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ASSE Urges Holiday Travelers To Stay Alert, Safe

Posted in on Wed, Nov 26, 2008

Des Plaines, IL (November 26, 2008) — With millions of Americans expected to be on the road this Thanksgiving holiday, the American Society of Safety Engineers (ASSE) is urging drivers to prevent tragedy this week and throughout the year by driving safely, to wear seat belts and properly secure children in vehicles, to be alert, avoid driver distractions, drive safely in roadway work zones, and be aware of road risks such as bad weather, construction sites and more. Driving safely is especially important since the number one cause of on-the-job deaths in the U.S. continues to be transportation incidents.

In 2007 a total of 2,234 people died from transportation-related on-the-job injuries in the U.S., according to the U.S. Department of Labor. In all, 5,488 people died from work-related injuries in 2007. Additionally, for businesses, the Federal Motor Carrier Safety Administration (FMCSA) estimates that the per crash cost for a fatal crash involving a company vehicle to be $3,604,518.

The 98-year-old ASSE and its 32,000 occupational safety, health and environmental safety professionals are concerned with the ongoing tragedy that occurs on our roadways resulting in the deaths of more than 40,000 people each year along with injuries to hundreds of thousands more. ASSE believes these tragedies can be prevented.

Worldwide, roadway crashes and fatalities are at an all time high. In the U.S., the 6,159,000 vehicle crashes in 2005 resulted in the deaths of 43,443 people, injured 2.7 million more people and cost the U.S. $230.6 billion. The majority of those killed in crashes were drivers, and of those that died 75 percent were male. According to the U.S. Fatal Accident Reporting System (FARS), 6,483 motor vehicle operators involved in fatal crashes had previous records for suspensions, revocations, DUI, speeding and harmful moving convictions.

As for businesses, ASSE notes that many have worked to improve their fleet safety programs through management processes and best practices. Pilot programs involving new technology aimed at understanding driver behavior and the lone-worker environment have been successfully developed and implemented. To improve transportation safety many organizations are utilizing — in-vehicle technology: vehicle and cargo tracking systems; safety coaching; managing crash risk before the crash occurs; utilizing event recorders; improving driver safety through feedback; training; and, building safety into their retention process.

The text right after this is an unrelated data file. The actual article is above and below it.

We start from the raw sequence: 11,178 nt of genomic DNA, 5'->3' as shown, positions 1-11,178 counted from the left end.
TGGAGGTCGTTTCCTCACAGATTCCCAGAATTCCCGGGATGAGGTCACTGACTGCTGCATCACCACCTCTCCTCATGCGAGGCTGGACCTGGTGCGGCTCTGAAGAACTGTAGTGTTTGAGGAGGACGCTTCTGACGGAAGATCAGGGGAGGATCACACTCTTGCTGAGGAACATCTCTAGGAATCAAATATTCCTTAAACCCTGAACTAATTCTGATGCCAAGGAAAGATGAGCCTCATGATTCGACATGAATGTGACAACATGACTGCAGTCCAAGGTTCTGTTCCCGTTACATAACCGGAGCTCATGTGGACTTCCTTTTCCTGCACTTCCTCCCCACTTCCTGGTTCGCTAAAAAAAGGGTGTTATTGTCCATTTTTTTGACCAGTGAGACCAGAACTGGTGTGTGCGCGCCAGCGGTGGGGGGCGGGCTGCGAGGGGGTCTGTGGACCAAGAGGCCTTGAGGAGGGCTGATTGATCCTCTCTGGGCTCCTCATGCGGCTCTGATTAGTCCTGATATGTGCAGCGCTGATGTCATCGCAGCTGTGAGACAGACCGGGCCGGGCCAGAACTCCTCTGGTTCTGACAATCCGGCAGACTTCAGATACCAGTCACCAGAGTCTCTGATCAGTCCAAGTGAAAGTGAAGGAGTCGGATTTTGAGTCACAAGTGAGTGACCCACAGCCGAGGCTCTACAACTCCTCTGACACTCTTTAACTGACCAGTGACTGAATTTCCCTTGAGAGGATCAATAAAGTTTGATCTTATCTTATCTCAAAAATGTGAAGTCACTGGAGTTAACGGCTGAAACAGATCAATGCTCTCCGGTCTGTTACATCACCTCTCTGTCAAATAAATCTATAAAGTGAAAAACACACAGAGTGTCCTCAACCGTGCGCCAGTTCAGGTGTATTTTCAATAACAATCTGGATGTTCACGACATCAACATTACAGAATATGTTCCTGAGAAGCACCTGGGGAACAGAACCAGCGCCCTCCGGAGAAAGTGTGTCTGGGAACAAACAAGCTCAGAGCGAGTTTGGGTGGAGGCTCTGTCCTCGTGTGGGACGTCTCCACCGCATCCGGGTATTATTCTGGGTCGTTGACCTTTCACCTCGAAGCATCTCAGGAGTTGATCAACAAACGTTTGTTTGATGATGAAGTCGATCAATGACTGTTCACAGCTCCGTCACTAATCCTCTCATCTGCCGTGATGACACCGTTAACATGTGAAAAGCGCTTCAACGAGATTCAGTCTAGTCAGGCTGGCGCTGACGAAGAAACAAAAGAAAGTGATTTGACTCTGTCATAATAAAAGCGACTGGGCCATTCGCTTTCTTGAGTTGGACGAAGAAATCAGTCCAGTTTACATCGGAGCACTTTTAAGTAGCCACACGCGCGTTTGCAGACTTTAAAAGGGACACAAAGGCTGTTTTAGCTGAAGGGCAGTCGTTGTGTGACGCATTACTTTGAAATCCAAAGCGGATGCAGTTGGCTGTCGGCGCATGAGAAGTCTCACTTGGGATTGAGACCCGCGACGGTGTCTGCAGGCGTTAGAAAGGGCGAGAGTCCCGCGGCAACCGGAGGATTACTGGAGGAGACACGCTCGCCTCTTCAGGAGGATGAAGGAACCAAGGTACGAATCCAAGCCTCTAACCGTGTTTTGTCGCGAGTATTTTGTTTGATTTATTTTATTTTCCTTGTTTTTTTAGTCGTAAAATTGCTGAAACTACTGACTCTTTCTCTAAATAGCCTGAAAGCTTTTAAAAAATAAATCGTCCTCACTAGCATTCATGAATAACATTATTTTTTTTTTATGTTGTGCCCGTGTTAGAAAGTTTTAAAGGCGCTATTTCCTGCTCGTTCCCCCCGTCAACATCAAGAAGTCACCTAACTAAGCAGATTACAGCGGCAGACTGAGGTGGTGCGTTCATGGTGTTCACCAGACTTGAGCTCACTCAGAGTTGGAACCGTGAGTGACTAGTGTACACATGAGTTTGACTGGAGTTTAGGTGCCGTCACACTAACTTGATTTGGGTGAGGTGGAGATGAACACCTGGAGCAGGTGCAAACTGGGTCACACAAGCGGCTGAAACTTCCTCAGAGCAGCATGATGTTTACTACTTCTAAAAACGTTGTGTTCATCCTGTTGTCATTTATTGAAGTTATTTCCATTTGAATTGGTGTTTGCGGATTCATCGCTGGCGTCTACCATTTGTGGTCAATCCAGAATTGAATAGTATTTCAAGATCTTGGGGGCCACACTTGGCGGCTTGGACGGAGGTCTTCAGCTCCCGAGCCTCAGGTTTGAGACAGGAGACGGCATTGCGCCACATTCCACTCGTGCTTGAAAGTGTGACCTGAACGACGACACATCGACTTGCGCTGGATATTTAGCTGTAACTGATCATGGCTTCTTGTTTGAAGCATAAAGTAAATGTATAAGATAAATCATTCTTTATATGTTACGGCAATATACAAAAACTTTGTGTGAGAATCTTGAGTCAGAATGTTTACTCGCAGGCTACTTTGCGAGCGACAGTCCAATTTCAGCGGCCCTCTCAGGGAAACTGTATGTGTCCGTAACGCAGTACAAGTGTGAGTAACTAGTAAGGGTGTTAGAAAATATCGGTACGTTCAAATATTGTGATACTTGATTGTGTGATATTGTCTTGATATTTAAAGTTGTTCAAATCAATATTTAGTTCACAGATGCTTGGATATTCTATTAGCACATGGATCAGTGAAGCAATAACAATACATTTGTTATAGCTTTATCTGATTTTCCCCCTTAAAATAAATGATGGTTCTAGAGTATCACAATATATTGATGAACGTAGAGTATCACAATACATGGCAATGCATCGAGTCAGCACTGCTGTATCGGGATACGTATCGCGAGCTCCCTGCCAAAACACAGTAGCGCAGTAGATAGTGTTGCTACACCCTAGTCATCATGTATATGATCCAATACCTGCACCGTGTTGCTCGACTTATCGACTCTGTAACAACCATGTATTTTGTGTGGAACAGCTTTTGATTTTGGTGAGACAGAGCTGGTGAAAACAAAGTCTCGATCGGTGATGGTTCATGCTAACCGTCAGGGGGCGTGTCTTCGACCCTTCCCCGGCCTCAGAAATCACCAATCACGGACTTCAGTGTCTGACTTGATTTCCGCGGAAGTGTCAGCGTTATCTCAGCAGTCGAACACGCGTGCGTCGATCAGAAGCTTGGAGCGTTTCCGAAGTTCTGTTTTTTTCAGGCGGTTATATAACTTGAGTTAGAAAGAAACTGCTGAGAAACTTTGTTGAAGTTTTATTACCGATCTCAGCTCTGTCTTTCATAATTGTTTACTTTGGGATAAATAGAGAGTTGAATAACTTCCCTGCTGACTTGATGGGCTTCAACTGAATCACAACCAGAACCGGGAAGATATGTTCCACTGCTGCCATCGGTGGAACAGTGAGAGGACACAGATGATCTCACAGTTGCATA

Recently, an ASSE member from North Carolina noted several firefighters from one town had lost their lives due to traffic crashes. As a result, town officials developed and implemented a program aimed at increasing seatbelt use among firefighters resulting in a major reduction in traffic crash related on-the-job deaths and an increase in the use of seatbelts for firefighters.

ASSE members note that safety is good business and transportation crashes not only cause injuries and fatalities, but increase maintenance costs, lead to road repair, retraining, hiring new drivers, and slice away at a company’s good reputation, in addition to the immeasurable pain and grief the victims and families suffer.

For additional roadway safety tips please go to www.asse.org/newsroom under press kit and download the free ASSE brochure titled ‘Preventing Roadway Crashes.’ Founded in 1911, ASSE is the oldest and largest professional safety society and is committed to protecting people, property and the environment. It’s more than 32,000 occupational safety, health and environmental professional members manage, supervise, research and consult on safety, health, transportation and environmental issues in all industries, government, labor and education.



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